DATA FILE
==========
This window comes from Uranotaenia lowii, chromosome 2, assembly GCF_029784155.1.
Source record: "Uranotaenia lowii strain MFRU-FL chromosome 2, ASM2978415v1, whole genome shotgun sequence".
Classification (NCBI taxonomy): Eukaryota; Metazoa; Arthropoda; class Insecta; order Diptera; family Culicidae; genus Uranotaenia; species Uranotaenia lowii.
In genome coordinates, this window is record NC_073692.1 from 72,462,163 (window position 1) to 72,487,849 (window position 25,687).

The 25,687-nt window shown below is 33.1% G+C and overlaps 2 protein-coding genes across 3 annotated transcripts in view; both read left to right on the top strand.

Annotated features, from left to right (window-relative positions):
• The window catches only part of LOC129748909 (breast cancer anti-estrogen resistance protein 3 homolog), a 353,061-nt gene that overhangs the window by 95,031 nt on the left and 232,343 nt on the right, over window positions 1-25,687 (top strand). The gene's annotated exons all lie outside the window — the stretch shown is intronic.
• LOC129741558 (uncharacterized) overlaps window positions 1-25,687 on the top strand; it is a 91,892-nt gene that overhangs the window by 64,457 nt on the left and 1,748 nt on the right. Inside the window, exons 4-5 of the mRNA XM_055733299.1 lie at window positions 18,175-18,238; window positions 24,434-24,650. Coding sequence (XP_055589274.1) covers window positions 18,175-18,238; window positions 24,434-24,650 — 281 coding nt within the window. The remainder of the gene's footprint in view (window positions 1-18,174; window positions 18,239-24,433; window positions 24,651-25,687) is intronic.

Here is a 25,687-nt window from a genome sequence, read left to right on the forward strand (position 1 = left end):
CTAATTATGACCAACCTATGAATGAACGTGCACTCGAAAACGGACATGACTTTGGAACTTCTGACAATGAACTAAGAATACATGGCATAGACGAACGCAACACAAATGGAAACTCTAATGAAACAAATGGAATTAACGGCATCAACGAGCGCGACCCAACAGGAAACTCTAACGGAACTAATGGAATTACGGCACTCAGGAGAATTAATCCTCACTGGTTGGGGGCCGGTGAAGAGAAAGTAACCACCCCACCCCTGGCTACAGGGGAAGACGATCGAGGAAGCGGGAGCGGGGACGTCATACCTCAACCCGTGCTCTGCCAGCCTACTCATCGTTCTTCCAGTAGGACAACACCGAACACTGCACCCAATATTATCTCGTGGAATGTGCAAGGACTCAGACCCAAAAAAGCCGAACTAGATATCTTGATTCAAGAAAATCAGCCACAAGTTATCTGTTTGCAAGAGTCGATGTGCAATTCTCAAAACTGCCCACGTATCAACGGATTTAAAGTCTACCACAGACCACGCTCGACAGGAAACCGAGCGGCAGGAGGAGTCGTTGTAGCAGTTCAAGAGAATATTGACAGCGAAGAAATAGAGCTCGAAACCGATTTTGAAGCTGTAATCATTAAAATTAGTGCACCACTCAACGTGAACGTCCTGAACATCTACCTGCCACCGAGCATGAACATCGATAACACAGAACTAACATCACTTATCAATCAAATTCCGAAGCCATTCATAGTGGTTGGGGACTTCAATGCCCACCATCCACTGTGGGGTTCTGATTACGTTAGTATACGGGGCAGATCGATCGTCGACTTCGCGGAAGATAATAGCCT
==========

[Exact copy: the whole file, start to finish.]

This window comes from Uranotaenia lowii, chromosome 2, assembly GCF_029784155.1.
Source record: "Uranotaenia lowii strain MFRU-FL chromosome 2, ASM2978415v1, whole genome shotgun sequence".
Classification (NCBI taxonomy): Eukaryota; Metazoa; Arthropoda; class Insecta; order Diptera; family Culicidae; genus Uranotaenia; species Uranotaenia lowii.
In genome coordinates, this window is record NC_073692.1 from 72,462,163 (window position 1) to 72,487,849 (window position 25,687).

The 25,687-nt window shown below is 33.1% G+C and overlaps 2 protein-coding genes across 3 annotated transcripts in view; both read left to right on the top strand.

Annotated features, from left to right (window-relative positions):
• The window catches only part of LOC129748909 (breast cancer anti-estrogen resistance protein 3 homolog), a 353,061-nt gene that overhangs the window by 95,031 nt on the left and 232,343 nt on the right, over window positions 1-25,687 (top strand). The gene's annotated exons all lie outside the window — the stretch shown is intronic.
• LOC129741558 (uncharacterized) overlaps window positions 1-25,687 on the top strand; it is a 91,892-nt gene that overhangs the window by 64,457 nt on the left and 1,748 nt on the right. Inside the window, exons 4-5 of the mRNA XM_055733299.1 lie at window positions 18,175-18,238; window positions 24,434-24,650. Coding sequence (XP_055589274.1) covers window positions 18,175-18,238; window positions 24,434-24,650 — 281 coding nt within the window. The remainder of the gene's footprint in view (window positions 1-18,174; window positions 18,239-24,433; window positions 24,651-25,687) is intronic.

Here is a 25,687-nt window from a genome sequence, read left to right on the forward strand (position 1 = left end):
CTAATTATGACCAACCTATGAATGAACGTGCACTCGAAAACGGACATGACTTTGGAACTTCTGACAATGAACTAAGAATACATGGCATAGACGAACGCAACACAAATGGAAACTCTAATGAAACAAATGGAATTAACGGCATCAACGAGCGCGACCCAACAGGAAACTCTAACGGAACTAATGGAATTACGGCACTCAGGAGAATTAATCCTCACTGGTTGGGGGCCGGTGAAGAGAAAGTAACCACCCCACCCCTGGCTACAGGGGAAGACGATCGAGGAAGCGGGAGCGGGGACGTCATACCTCAACCCGTGCTCTGCCAGCCTACTCATCGTTCTTCCAGTAGGACAACACCGAACACTGCACCCAATATTATCTCGTGGAATGTGCAAGGACTCAGACCCAAAAAAGCCGAACTAGATATCTTGATTCAAGAAAATCAGCCACAAGTTATCTGTTTGCAAGAGTCGATGTGCAATTCTCAAAACTGCCCACGTATCAACGGATTTAAAGTCTACCACAGACCACGCTCGACAGGAAACCGAGCGGCAGGAGGAGTCGTTGTAGCAGTTCAAGAGAATATTGACAGCGAAGAAATAGAGCTCGAAACCGATTTTGAAGCTGTAATCATTAAAATTAGTGCACCACTCAACGTGAACGTCCTGAACATCTACCTGCCACCGAGCATGAACATCGATAACACAGAACTAACATCACTTATCAATCAAATTCCGAAGCCATTCATAGTGGTTGGGGACTTCAATGCCCACCATCCACTGTGGGGTTCTGATTACGTTAGTATACGGGGCAGATCGATCGTCGACTTCGCGGAAGATAATAGCCT